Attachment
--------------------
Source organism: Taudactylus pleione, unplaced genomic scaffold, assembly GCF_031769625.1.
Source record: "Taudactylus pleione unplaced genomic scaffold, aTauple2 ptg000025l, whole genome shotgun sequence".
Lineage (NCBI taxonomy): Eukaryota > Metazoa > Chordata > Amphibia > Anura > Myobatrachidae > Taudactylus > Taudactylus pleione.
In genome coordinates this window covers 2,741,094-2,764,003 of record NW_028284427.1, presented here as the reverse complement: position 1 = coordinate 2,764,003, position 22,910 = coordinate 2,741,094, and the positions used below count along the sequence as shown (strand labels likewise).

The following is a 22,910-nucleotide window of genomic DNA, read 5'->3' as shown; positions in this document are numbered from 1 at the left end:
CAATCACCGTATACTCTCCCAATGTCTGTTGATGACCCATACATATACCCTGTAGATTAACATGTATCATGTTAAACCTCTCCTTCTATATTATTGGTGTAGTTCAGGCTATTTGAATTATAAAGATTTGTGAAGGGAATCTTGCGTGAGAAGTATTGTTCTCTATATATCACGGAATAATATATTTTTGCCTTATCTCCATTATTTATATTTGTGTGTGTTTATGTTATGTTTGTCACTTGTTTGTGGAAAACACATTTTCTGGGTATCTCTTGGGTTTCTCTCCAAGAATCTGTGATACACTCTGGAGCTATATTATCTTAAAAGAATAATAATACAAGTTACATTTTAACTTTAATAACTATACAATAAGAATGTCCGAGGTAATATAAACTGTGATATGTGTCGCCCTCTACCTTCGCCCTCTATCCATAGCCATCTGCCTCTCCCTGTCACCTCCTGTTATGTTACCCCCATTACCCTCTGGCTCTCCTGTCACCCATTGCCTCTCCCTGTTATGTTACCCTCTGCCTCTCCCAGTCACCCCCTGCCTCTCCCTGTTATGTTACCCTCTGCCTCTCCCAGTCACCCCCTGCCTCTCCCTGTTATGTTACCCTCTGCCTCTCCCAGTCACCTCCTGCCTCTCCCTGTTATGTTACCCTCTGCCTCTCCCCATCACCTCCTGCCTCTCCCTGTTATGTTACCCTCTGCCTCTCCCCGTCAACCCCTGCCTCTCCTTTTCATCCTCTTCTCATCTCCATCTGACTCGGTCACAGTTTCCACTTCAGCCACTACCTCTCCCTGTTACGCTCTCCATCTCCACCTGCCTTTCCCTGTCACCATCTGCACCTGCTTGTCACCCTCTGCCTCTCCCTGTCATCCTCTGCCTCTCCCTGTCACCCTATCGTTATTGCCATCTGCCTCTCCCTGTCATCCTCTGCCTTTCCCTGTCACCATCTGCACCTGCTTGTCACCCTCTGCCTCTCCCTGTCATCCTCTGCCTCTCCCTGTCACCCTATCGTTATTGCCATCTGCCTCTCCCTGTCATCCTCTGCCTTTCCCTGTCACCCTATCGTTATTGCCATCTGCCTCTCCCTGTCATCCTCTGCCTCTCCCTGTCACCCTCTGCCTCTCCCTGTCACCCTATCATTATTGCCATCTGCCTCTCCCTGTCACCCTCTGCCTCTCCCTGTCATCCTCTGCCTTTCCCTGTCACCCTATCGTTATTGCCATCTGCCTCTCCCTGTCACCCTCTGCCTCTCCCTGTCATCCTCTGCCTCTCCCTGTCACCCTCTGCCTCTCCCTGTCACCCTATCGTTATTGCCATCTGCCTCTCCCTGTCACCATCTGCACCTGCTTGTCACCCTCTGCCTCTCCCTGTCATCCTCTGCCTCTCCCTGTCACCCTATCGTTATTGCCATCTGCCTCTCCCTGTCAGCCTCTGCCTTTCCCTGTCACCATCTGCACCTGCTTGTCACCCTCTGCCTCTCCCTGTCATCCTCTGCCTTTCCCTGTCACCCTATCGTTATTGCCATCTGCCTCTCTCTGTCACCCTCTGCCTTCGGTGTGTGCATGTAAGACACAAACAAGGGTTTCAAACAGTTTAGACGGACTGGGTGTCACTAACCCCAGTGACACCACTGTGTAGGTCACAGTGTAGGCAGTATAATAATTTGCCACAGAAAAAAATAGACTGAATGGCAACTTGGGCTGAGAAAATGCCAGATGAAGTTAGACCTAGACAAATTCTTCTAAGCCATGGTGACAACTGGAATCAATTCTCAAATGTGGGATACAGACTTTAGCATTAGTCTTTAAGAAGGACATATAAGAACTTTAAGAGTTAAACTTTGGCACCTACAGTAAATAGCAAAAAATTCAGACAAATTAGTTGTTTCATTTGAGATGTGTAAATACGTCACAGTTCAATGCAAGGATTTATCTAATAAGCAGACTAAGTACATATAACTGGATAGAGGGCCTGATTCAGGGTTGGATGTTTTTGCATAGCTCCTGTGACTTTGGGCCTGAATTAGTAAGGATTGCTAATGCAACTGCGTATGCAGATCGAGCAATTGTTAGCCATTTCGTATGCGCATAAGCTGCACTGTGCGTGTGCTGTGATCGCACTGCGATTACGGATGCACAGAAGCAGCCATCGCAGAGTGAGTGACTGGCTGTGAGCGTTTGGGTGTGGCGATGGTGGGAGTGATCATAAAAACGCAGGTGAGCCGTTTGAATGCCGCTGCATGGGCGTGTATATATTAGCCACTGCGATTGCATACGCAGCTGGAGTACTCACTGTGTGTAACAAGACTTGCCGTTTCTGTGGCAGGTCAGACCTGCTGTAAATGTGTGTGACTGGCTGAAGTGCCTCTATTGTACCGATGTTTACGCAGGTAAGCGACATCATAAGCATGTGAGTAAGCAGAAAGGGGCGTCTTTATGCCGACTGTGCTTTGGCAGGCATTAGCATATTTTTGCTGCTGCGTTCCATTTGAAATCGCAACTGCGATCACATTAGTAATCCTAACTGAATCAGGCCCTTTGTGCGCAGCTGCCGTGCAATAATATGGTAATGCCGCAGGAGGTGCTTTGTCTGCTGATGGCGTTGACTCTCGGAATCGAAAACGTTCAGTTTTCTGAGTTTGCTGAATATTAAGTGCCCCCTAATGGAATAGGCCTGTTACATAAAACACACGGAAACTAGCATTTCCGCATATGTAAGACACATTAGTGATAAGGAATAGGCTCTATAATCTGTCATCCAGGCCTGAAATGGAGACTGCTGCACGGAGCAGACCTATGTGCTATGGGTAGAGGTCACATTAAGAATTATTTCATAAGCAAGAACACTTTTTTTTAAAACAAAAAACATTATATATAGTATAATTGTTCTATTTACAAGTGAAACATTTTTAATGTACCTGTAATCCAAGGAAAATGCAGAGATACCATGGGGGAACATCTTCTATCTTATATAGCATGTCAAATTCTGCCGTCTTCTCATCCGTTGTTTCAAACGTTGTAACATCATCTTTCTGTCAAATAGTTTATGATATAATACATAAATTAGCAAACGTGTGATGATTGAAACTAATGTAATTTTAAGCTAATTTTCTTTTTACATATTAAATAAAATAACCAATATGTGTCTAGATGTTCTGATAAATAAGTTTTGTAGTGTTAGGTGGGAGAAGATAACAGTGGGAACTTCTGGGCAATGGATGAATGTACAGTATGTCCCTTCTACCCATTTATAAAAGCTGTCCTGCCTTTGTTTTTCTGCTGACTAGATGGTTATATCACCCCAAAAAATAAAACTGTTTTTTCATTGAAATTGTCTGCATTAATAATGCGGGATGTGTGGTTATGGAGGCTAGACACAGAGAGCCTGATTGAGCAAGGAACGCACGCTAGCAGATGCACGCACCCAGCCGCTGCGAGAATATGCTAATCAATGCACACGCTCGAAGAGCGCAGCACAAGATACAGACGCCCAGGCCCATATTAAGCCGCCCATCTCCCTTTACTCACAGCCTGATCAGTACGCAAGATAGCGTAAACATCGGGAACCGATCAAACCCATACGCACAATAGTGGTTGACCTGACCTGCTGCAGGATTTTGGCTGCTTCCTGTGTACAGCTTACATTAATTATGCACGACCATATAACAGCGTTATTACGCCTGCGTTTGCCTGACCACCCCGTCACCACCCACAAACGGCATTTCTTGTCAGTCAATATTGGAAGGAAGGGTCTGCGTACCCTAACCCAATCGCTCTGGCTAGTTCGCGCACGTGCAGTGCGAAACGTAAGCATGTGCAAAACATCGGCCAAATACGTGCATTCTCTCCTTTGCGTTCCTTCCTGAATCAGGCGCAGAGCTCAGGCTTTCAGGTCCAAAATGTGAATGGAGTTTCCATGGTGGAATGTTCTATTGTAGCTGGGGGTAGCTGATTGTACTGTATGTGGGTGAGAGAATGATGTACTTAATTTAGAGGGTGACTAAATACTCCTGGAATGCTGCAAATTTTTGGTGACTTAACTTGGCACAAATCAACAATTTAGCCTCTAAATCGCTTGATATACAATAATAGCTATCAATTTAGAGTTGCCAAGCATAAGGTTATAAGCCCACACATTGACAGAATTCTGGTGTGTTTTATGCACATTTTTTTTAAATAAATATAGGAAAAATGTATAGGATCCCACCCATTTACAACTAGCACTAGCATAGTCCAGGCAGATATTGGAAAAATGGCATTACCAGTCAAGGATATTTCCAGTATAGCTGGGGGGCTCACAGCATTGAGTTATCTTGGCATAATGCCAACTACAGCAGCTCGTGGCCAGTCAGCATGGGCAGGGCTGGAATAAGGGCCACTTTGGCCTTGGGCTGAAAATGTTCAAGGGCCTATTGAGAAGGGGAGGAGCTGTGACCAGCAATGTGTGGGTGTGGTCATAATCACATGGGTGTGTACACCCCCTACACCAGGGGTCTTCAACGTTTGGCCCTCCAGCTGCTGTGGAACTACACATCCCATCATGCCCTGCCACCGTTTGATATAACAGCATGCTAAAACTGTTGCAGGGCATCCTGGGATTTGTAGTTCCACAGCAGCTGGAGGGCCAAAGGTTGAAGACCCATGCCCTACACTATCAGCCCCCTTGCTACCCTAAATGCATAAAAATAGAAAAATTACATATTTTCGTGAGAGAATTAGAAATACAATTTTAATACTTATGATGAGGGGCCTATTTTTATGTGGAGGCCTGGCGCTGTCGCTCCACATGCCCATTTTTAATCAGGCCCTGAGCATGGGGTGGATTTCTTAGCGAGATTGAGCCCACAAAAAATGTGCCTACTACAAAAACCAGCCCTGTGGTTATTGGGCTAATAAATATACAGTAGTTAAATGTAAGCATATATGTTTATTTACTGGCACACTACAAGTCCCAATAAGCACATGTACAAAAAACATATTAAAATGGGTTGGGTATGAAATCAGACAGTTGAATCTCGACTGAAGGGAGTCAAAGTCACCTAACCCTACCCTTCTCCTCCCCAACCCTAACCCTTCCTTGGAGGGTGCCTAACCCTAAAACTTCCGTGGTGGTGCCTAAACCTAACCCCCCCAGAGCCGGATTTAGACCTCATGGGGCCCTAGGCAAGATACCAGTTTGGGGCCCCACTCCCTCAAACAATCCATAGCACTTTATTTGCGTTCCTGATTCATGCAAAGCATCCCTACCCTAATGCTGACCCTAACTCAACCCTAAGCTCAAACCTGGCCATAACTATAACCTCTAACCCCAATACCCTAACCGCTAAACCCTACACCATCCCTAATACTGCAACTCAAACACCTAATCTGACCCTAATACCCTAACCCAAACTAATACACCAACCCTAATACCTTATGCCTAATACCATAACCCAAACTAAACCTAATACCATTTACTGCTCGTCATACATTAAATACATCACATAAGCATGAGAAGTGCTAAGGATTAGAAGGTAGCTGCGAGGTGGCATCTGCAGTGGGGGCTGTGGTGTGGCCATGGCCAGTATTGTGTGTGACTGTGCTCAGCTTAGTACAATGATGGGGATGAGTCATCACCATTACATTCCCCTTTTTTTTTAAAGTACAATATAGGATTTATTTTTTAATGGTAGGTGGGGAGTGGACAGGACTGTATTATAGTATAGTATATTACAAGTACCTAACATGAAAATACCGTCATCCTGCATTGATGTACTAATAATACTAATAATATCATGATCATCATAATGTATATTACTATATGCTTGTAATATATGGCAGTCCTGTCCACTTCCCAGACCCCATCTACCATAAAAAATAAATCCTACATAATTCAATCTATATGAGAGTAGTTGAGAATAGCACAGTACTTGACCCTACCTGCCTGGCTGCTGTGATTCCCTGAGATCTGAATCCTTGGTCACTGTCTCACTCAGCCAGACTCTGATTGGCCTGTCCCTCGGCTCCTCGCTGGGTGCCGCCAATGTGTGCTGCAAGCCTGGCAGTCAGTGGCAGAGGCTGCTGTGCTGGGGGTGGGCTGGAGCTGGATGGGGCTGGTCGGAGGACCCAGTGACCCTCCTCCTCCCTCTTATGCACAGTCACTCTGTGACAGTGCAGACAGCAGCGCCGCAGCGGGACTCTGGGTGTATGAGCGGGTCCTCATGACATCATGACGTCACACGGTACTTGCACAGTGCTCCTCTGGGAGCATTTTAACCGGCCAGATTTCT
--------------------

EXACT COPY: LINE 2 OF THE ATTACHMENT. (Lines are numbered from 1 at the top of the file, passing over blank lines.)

Source record: "Taudactylus pleione unplaced genomic scaffold, aTauple2 ptg000025l, whole genome shotgun sequence".